Native Mistletoe Restoration Project
Native Mistletoe is a keystone species in woodland and dry forests. What is a keystone species? It's like the building block that holds everything together. Learn more about it's importance by watching the video below.
OurBushland Video Series
There are 9 endangered ecological communities found in OurBushland remnants. Lower Hunter Spotted Gum Ironbark Forests, Kurri Sands Woodlands and more. These forests support 46 fauna and 10 flora species.
This 2018 video below developed by Cessnock City Council with support from Hunter Local Land Services, explains how important these forests are. Cessnock City Council have developed more like these through the Our Bushland Video Series.
Watch them all here: OurBushland video series
Bush for Birds
Rural landholders in the Lower Hunter valley, in Kurri Kurri, Cessnock, Mt Vincent, Quorrobolong, Congewai, Paxton and surrounds are important stewards of some very important habitats.
Forests and woodlands cleared for farming, mining and development have fragmented the landscape in the Hunter Valley. Private landholders in the area can also do their bit to protect and restore natural values on their lands will reap the benefits. With support from Hunter Local Land Services, and Biodiversity Conservation Trust many properties have been restored and conserved in the area.
BirdLife Australia are working with Australian National University's Dr Dave Watson and Mindaribba Local Aboriginal Land Council to trial direct seeding of native mistletoe. Read more here:
Protecting the Cessnock Forests project
The Department of Planning and Environment- Saving Our Species program has been installing protective fencing around the most important remnant vegetation. Local illegal access, illegal tree clearing, firewood collection, rubbish dumping and arson is the biggest threat to this endangered vegetation and the endangered fauna within it.
Landholder education and incentives
Hunter Local Land Services has been promoting Our Bushland values, and working with private landholders, Hunter Region Landcare members and other land managers to restore, enhance, protect and expand OurBushland. While the Regent Honeyeater is the flagship species, the efforts to protect this one species, provide benefits at a larger scale for hundreds of others, the important vegetation and landscapes of the area.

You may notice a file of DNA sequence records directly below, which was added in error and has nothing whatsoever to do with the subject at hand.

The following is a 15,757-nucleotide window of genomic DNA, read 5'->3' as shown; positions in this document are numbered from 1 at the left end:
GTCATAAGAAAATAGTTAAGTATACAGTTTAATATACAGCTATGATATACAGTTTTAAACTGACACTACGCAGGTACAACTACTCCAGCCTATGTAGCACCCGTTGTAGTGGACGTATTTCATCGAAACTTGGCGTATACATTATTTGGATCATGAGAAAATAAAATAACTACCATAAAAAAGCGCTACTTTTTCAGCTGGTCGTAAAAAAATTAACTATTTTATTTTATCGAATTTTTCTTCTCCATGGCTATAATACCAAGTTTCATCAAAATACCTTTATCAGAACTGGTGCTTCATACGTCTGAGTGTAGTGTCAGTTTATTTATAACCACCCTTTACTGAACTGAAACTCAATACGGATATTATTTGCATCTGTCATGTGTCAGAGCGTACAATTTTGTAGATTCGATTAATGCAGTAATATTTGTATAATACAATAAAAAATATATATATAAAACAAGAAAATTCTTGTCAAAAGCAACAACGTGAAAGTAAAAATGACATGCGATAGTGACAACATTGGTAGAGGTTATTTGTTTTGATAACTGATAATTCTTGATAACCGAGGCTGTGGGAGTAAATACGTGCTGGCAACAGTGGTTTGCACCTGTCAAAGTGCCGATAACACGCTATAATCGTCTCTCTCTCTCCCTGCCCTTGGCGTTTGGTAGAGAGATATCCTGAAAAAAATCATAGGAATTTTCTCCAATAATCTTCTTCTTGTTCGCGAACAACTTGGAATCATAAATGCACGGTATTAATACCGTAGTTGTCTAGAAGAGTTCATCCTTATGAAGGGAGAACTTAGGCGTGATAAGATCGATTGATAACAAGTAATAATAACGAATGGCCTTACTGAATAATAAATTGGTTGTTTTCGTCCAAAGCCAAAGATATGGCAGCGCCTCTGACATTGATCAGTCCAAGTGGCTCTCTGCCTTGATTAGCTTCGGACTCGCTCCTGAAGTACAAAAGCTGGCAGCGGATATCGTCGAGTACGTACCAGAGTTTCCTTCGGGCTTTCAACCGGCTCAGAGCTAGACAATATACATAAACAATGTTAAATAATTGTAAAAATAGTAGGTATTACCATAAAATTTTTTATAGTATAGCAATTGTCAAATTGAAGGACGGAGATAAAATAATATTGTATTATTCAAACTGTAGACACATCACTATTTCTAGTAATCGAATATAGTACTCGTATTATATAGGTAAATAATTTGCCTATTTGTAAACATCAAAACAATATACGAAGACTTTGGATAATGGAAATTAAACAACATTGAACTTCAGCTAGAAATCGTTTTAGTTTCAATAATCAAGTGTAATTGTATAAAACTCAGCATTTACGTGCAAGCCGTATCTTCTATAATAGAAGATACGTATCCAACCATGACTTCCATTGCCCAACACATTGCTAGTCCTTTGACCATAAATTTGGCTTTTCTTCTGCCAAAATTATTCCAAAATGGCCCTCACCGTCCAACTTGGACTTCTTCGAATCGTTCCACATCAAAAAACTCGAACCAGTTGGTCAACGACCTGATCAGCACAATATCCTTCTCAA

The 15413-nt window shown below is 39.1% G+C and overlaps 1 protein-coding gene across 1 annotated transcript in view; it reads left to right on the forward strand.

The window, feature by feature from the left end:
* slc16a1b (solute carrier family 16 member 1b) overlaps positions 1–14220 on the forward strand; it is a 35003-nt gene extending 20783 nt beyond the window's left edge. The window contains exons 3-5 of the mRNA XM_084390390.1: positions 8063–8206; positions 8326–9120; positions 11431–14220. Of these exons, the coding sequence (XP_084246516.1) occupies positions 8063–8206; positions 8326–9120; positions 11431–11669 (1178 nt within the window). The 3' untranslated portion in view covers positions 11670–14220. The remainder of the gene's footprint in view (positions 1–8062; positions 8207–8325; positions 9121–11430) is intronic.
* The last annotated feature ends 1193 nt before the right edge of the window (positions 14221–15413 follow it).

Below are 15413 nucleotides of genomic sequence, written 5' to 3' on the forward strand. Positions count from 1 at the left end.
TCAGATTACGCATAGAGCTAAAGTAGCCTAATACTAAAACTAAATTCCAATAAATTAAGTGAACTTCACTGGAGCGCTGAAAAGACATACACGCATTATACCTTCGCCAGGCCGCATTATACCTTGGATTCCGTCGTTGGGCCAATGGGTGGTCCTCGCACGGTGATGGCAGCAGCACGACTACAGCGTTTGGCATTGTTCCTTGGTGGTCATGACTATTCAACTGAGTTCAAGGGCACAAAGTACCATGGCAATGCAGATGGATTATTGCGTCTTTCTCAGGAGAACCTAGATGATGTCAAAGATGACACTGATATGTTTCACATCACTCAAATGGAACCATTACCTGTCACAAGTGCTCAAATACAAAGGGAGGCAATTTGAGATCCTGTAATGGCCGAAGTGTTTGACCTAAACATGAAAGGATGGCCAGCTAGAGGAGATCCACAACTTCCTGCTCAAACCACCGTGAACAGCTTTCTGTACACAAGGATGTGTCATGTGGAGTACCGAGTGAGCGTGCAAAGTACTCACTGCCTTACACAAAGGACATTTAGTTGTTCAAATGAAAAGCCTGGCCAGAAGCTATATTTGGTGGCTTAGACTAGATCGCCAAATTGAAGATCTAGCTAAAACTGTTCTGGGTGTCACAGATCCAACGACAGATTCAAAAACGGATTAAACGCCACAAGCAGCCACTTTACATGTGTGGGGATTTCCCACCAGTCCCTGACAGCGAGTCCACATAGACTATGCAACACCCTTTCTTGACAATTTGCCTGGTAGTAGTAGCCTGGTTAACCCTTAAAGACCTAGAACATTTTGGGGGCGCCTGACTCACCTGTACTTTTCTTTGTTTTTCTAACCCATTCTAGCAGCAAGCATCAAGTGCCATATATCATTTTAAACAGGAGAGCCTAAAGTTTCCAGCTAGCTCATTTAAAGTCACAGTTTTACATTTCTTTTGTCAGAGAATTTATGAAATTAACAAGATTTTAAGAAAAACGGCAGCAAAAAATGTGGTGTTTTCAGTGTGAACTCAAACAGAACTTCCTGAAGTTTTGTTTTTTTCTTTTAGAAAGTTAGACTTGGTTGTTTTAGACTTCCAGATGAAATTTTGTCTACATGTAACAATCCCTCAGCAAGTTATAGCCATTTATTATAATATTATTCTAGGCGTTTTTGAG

Partners of OurBushland are working together to protect, promote and restore precious habitat and iconic threatened species. Find out more below.
Importance of Mistletoe
Walking Guide and Interpretive Signage
The Hunter Bird Observers Club and BirdLife Australia, with support from National Parks and Wildlife Services and many other partners have developed the Cessnock Birding Guide, and are about to install multiple interpretive signs at key bird routes. There are plenty of places to visit, and enjoy nature- and of course, look for local unique woodland birds.
Open the Birding Guide to Cessnock Woodlands
Captive Breeding Program
The Department of Planning and Environment, Taronga and Dubbo Zoo and BirdLife Australia have been supporting captive breeding programs for the Regent Honeyeater for many years. Birds are bred at the zoos and cared for until ready to release, the dedicated experts support releases in many suitable locations, including the Lower Hunter, to maintain the population of this critically endangered species, to ensure it does not go extinct.
More information here: www.swifft.net.au/cb_pages/team_regent_honeyeater_captive_release.php
Woodland Mural Projects
The Department of Planning and Environment, Hunter Local Land Services have developed two woodland bird murals.
One is in Pokolbin Village, in partnership with Pokolbin Distillery, featuring the Regent Honeyeater, Swift Parrot and Pokolbin Mallee. The other is at Merriwa Skate Park, with the Painted Honeyeater, Grey Mistletoe and Mount Dangar Wattle, in partnership with Upper Hunter Shire Council. These murals are supported by interpretive signage, and were created through Zest Events.
Woodland Birds Schools program
Hunter Region Landcare Network, with support from Hunter Local Land Services and the National Landcare Program, has been supporting many schools with a range of landcare information sessions and schools activities, including woodland birds and amazing woodland bird resources on their web page including woodland birds of the region, bird calls and other great info packs.
Find out more here: hunterlandcare.org.au/woodland-birds-school-education-program/